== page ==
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Friday, 13 May 2005

New invitation - only visa is a rotten deal

The Uniting Church today expressed frustration and disappointment with the regulations for the new Bridging (Removal Pending) Visa which gives the Minister for Immigration absolute power and offers no rights of appeal for people who take up this visa.

National Director of UnitingJustice Australia, Rev. Elenie Poulos, said that while the visa is an acknowledgement by the Government that the indefinite detention of asylum seekers is unacceptable, DIMIA has again failed to demonstrate compassion or decency.

“We are very concerned that people can only apply on invitation from the Minister. On what grounds will people be invited and on what grounds will they be denied?

“There is no right of administrative appeal in relation to this visa and it could well be used by the Minister and DIMIA to keep people locked up indefinitely on the grounds of undisclosed issues of ‘character’,” Rev. Poulos said.

“DIMIA has once again demonstrated their lack of regard for transparency and accountability. The Minister’s discretionary powers are increasing at an alarming rate. When people’s lives are at stake, surely we must develop systems that provide at least some reasonable checks and balances.

“To take up this invitation, people must be willing to trust the Minister’s assessment about when their removal might be ‘reasonably practical’. We know that the Government has wrongly imprisoned and deported people, and the Uniting Church believes that they have also deported people into extremely dangerous situations,” she said.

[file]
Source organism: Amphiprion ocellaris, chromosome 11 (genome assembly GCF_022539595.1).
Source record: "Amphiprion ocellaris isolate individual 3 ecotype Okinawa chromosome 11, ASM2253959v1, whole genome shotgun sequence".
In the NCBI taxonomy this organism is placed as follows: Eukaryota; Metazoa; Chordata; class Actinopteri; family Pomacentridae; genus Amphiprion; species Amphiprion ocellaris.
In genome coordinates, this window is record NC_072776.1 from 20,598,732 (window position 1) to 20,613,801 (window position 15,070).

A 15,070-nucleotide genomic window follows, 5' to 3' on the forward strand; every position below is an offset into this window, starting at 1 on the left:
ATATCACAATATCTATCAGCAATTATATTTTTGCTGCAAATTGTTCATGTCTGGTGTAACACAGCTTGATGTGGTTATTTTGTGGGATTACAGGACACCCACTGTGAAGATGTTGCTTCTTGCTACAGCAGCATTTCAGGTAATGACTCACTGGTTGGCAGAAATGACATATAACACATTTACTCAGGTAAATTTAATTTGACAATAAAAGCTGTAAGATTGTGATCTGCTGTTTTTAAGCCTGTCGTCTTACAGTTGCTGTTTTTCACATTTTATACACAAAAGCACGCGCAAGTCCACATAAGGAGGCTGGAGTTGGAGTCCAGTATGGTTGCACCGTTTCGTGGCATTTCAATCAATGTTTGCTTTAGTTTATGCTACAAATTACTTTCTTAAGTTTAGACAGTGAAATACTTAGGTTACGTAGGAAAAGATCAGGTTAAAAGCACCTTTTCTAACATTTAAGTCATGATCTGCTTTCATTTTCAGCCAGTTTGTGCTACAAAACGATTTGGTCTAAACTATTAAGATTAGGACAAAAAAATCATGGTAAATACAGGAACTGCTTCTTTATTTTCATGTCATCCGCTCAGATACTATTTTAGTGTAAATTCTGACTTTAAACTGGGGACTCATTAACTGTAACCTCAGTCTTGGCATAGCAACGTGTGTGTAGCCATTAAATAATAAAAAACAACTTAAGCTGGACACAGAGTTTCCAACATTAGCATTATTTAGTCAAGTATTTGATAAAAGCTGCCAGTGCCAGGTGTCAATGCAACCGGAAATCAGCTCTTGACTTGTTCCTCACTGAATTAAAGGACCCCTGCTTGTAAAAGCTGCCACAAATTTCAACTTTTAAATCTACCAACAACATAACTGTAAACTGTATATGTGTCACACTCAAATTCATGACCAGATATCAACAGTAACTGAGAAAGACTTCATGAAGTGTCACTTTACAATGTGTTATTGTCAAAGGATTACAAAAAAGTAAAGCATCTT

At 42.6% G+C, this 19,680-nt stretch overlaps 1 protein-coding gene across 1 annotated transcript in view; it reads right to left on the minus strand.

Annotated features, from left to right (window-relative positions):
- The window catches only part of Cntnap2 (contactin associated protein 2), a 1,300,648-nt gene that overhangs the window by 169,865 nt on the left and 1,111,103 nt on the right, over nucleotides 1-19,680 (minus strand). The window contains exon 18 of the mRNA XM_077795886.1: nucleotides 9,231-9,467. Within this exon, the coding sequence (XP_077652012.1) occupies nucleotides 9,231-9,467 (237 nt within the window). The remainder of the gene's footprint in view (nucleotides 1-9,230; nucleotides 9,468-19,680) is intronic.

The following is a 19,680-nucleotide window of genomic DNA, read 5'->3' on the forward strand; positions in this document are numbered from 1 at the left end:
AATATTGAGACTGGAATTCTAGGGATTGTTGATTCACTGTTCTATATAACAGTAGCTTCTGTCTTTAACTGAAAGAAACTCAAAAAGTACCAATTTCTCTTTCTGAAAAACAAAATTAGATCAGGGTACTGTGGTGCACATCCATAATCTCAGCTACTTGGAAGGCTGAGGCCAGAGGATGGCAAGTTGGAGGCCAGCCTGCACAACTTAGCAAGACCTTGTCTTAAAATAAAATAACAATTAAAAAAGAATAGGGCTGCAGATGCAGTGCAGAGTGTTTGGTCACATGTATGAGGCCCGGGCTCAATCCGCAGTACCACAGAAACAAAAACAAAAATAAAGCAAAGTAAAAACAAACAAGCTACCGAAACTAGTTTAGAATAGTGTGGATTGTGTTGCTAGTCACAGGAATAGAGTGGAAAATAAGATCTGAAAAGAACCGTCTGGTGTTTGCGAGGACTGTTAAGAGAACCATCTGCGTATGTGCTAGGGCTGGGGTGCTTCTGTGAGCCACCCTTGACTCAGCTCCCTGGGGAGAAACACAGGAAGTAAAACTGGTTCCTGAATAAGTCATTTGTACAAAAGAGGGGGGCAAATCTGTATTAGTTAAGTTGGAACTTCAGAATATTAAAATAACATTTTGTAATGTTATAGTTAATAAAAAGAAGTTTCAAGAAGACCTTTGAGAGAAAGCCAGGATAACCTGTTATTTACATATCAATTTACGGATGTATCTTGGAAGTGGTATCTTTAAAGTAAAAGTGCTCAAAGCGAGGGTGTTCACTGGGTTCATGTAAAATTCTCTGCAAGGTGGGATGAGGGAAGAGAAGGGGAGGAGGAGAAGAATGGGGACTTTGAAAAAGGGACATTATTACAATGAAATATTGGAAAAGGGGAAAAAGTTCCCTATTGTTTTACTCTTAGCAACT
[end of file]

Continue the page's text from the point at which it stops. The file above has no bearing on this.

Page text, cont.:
“Who could blame asylum seekers for now not trusting any advice that the Minister would receive from her Department?

“We are also concerned that people will only have seven days to reply in writing to the Minister’s offer. This is an unreasonable expectation for people whose English is limited, and who are locked away in remote desert and island locations that have been proven to damage people’s health and well-being. Will they have time to take advice before accepting this visa and will they be psychologically well enough to make such a critical life decision?

“When announcing this visa seven weeks ago, the Minister promised that it would come with work rights and access to Medicare. It appears that holders of this visa will be able to work (if they can find someone to employ them) but that they will not have access to Medicare because they have to give up any application for a permanent visa,’ Rev. Poulos said.

“This visa is a rotten deal for people who need care and compassion. We were hoping that it would offer a chance for a decent life for those asylum seekers with nowhere to go. It is unlikely that this hope will ever be fulfilled with this sad and inadequate visa.”

Rev. Poulos is available for interview on request